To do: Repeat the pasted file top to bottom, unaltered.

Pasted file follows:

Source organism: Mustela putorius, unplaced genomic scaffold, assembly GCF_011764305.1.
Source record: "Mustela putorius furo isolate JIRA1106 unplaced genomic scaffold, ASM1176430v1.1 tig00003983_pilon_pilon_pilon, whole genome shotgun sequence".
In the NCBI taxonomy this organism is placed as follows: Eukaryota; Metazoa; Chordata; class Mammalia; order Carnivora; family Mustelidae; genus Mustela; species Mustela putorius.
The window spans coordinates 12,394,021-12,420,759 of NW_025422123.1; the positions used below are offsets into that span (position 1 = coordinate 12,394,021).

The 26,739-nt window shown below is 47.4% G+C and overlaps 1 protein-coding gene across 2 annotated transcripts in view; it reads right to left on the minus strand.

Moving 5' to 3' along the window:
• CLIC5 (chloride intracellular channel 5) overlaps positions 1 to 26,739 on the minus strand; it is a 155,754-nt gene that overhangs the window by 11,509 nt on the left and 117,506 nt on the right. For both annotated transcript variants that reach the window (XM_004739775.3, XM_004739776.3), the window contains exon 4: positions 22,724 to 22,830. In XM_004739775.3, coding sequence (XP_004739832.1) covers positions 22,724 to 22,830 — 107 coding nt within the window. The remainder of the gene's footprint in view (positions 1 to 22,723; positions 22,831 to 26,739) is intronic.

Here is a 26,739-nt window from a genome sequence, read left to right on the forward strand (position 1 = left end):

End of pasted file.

Source organism: Mustela putorius, unplaced genomic scaffold, assembly GCF_011764305.1.
Source record: "Mustela putorius furo isolate JIRA1106 unplaced genomic scaffold, ASM1176430v1.1 tig00003983_pilon_pilon_pilon, whole genome shotgun sequence".
In the NCBI taxonomy this organism is placed as follows: Eukaryota; Metazoa; Chordata; class Mammalia; order Carnivora; family Mustelidae; genus Mustela; species Mustela putorius.
The window spans coordinates 12,394,021-12,420,759 of NW_025422123.1; the positions used below are offsets into that span (position 1 = coordinate 12,394,021).

The 26,739-nt window shown below is 47.4% G+C and overlaps 1 protein-coding gene across 2 annotated transcripts in view; it reads right to left on the minus strand.

Moving 5' to 3' along the window:
• CLIC5 (chloride intracellular channel 5) overlaps positions 1 to 26,739 on the minus strand; it is a 155,754-nt gene that overhangs the window by 11,509 nt on the left and 117,506 nt on the right. For both annotated transcript variants that reach the window (XM_004739775.3, XM_004739776.3), the window contains exon 4: positions 22,724 to 22,830. In XM_004739775.3, coding sequence (XP_004739832.1) covers positions 22,724 to 22,830 — 107 coding nt within the window. The remainder of the gene's footprint in view (positions 1 to 22,723; positions 22,831 to 26,739) is intronic.

Here is a 26,739-nt window from a genome sequence, read left to right on the forward strand (position 1 = left end):